It’s not how smart you are.
Technical folks are impressed by smart. How fast someone can code. How quickly they can learn a new skill. How many obscure features they’ve mastered of any given system.
I think it’s better to ask – how right? As in how right someone is for a given situation?
I’ve been working for myself, with a team of varying size, for over 20 years. I’ve had dozens of successful clients. That said, I’ve also failed. I worked for Ernst & Young for 6 weeks and left. And I’ve never had the desire for 80-hour weeks so startups were never something that peaked my interest. And while I’ve successfully worked for large companies, it was always for a department. My directness isn’t the best match for any place where direct speech isn’t a value.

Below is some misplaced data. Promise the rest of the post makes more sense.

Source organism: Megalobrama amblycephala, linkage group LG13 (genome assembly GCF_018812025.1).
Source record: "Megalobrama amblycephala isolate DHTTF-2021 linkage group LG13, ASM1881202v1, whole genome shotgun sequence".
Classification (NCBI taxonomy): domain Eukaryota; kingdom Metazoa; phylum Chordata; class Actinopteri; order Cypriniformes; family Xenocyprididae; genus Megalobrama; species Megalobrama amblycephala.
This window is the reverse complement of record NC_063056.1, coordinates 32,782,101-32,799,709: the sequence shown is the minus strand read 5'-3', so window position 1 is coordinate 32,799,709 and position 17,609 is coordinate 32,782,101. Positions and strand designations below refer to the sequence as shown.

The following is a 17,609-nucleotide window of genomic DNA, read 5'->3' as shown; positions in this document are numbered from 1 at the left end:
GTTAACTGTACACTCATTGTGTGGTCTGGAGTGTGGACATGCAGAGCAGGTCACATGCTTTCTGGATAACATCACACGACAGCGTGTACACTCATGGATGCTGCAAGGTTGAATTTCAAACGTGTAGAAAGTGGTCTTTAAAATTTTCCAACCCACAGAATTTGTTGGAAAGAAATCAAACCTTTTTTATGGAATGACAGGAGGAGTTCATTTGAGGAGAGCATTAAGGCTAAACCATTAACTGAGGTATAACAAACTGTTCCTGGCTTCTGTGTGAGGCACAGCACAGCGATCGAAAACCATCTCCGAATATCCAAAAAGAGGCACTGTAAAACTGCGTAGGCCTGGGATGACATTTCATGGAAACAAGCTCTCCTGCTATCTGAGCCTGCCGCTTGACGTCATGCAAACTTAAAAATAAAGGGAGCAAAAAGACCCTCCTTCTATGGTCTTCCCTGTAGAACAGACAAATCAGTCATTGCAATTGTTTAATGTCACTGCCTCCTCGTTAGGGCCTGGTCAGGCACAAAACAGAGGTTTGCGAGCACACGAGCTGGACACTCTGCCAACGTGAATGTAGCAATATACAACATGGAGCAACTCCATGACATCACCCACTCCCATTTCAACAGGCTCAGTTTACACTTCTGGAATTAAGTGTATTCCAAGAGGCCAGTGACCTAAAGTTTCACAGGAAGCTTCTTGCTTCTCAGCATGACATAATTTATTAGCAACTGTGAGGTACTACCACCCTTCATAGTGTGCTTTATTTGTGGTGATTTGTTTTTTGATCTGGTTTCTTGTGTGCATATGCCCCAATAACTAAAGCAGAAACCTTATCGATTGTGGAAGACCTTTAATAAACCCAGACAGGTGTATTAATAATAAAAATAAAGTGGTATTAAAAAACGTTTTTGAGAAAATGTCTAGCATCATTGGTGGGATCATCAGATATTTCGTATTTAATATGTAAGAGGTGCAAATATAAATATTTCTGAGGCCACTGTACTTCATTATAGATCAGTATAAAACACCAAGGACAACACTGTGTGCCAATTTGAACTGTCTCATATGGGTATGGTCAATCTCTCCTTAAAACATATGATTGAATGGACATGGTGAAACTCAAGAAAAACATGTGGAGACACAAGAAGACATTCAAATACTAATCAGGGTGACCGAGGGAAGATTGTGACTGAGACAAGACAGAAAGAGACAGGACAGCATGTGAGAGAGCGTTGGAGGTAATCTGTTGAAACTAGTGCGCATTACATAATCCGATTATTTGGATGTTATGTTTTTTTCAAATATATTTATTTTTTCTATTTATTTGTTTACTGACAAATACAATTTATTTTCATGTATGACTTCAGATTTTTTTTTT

Point is, I’m good at what I do. But I can’t work just anywhere.
I’ve worked with hundreds of folks in my career. Some have chosen the wrong career. But, more commonly they’re in the wrong place.
They’re a great jack of all trades. Which is fantastic at a small and growing company. But doesn’t scale.
Or, the opposite. They are a master programmer but can’t succeed if they have to also really understand the business.
You can be really, really smart and not succeed if you’re in the wrong place.